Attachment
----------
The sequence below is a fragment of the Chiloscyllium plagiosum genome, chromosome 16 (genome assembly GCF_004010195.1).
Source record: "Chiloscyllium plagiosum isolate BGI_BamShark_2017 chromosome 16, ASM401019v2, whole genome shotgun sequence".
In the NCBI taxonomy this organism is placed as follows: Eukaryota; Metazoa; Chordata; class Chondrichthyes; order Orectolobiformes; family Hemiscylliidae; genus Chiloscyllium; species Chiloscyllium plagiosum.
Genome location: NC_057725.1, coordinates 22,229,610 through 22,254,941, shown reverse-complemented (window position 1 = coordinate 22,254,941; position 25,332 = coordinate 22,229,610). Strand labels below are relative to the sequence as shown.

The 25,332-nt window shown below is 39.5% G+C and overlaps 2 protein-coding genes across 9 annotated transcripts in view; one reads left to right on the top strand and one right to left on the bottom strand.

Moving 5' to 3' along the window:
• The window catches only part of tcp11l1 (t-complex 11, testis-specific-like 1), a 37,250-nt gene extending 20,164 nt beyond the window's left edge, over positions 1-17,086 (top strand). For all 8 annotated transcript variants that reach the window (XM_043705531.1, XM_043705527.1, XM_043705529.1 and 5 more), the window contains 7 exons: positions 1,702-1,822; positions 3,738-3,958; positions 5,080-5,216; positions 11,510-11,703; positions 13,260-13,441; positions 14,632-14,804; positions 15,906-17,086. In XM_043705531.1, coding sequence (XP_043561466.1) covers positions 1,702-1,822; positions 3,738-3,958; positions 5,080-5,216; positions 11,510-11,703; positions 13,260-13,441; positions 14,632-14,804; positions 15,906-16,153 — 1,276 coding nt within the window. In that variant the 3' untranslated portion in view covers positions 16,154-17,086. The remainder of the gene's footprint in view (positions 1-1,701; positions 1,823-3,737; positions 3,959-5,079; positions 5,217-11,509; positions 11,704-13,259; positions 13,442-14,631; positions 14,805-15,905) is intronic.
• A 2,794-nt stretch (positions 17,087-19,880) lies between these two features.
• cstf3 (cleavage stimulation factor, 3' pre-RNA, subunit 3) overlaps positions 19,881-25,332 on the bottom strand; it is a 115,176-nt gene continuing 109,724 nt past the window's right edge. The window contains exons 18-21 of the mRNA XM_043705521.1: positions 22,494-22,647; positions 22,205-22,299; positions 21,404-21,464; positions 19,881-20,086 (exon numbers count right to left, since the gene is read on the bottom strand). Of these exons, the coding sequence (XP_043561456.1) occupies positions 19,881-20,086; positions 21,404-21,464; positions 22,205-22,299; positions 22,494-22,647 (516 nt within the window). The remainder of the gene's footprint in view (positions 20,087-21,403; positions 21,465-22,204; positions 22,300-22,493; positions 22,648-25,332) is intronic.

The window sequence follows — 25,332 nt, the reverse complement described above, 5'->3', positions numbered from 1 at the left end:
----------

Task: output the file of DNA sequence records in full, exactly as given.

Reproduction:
The sequence below is a fragment of the Chiloscyllium plagiosum genome, chromosome 16 (genome assembly GCF_004010195.1).
Source record: "Chiloscyllium plagiosum isolate BGI_BamShark_2017 chromosome 16, ASM401019v2, whole genome shotgun sequence".
In the NCBI taxonomy this organism is placed as follows: Eukaryota; Metazoa; Chordata; class Chondrichthyes; order Orectolobiformes; family Hemiscylliidae; genus Chiloscyllium; species Chiloscyllium plagiosum.
Genome location: NC_057725.1, coordinates 22,229,610 through 22,254,941, shown reverse-complemented (window position 1 = coordinate 22,254,941; position 25,332 = coordinate 22,229,610). Strand labels below are relative to the sequence as shown.

The 25,332-nt window shown below is 39.5% G+C and overlaps 2 protein-coding genes across 9 annotated transcripts in view; one reads left to right on the top strand and one right to left on the bottom strand.

Moving 5' to 3' along the window:
• The window catches only part of tcp11l1 (t-complex 11, testis-specific-like 1), a 37,250-nt gene extending 20,164 nt beyond the window's left edge, over positions 1-17,086 (top strand). For all 8 annotated transcript variants that reach the window (XM_043705531.1, XM_043705527.1, XM_043705529.1 and 5 more), the window contains 7 exons: positions 1,702-1,822; positions 3,738-3,958; positions 5,080-5,216; positions 11,510-11,703; positions 13,260-13,441; positions 14,632-14,804; positions 15,906-17,086. In XM_043705531.1, coding sequence (XP_043561466.1) covers positions 1,702-1,822; positions 3,738-3,958; positions 5,080-5,216; positions 11,510-11,703; positions 13,260-13,441; positions 14,632-14,804; positions 15,906-16,153 — 1,276 coding nt within the window. In that variant the 3' untranslated portion in view covers positions 16,154-17,086. The remainder of the gene's footprint in view (positions 1-1,701; positions 1,823-3,737; positions 3,959-5,079; positions 5,217-11,509; positions 11,704-13,259; positions 13,442-14,631; positions 14,805-15,905) is intronic.
• A 2,794-nt stretch (positions 17,087-19,880) lies between these two features.
• cstf3 (cleavage stimulation factor, 3' pre-RNA, subunit 3) overlaps positions 19,881-25,332 on the bottom strand; it is a 115,176-nt gene continuing 109,724 nt past the window's right edge. The window contains exons 18-21 of the mRNA XM_043705521.1: positions 22,494-22,647; positions 22,205-22,299; positions 21,404-21,464; positions 19,881-20,086 (exon numbers count right to left, since the gene is read on the bottom strand). Of these exons, the coding sequence (XP_043561456.1) occupies positions 19,881-20,086; positions 21,404-21,464; positions 22,205-22,299; positions 22,494-22,647 (516 nt within the window). The remainder of the gene's footprint in view (positions 20,087-21,403; positions 21,465-22,204; positions 22,300-22,493; positions 22,648-25,332) is intronic.

The window sequence follows — 25,332 nt, the reverse complement described above, 5'->3', positions numbered from 1 at the left end: